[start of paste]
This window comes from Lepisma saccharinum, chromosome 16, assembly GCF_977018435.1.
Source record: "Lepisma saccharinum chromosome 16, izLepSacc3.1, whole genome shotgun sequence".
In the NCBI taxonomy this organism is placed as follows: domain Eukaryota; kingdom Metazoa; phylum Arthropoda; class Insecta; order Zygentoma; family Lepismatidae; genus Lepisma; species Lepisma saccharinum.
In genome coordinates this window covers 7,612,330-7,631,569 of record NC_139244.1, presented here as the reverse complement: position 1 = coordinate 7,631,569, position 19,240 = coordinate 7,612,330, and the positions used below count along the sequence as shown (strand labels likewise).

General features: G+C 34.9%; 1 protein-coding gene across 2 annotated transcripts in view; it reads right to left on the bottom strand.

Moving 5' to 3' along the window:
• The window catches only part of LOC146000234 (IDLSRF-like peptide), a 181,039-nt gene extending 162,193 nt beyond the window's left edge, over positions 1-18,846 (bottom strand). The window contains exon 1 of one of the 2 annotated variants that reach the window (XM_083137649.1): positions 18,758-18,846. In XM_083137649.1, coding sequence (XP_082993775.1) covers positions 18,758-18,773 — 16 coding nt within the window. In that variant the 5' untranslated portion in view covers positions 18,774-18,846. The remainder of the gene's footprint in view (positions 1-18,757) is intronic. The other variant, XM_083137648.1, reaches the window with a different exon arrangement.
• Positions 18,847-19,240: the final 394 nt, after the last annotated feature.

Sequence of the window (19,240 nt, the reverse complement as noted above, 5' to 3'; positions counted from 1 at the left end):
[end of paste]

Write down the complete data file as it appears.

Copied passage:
This window comes from Lepisma saccharinum, chromosome 16, assembly GCF_977018435.1.
Source record: "Lepisma saccharinum chromosome 16, izLepSacc3.1, whole genome shotgun sequence".
In the NCBI taxonomy this organism is placed as follows: domain Eukaryota; kingdom Metazoa; phylum Arthropoda; class Insecta; order Zygentoma; family Lepismatidae; genus Lepisma; species Lepisma saccharinum.
In genome coordinates this window covers 7,612,330-7,631,569 of record NC_139244.1, presented here as the reverse complement: position 1 = coordinate 7,631,569, position 19,240 = coordinate 7,612,330, and the positions used below count along the sequence as shown (strand labels likewise).

General features: G+C 34.9%; 1 protein-coding gene across 2 annotated transcripts in view; it reads right to left on the bottom strand.

Moving 5' to 3' along the window:
• The window catches only part of LOC146000234 (IDLSRF-like peptide), a 181,039-nt gene extending 162,193 nt beyond the window's left edge, over positions 1-18,846 (bottom strand). The window contains exon 1 of one of the 2 annotated variants that reach the window (XM_083137649.1): positions 18,758-18,846. In XM_083137649.1, coding sequence (XP_082993775.1) covers positions 18,758-18,773 — 16 coding nt within the window. In that variant the 5' untranslated portion in view covers positions 18,774-18,846. The remainder of the gene's footprint in view (positions 1-18,757) is intronic. The other variant, XM_083137648.1, reaches the window with a different exon arrangement.
• Positions 18,847-19,240: the final 394 nt, after the last annotated feature.

Sequence of the window (19,240 nt, the reverse complement as noted above, 5' to 3'; positions counted from 1 at the left end):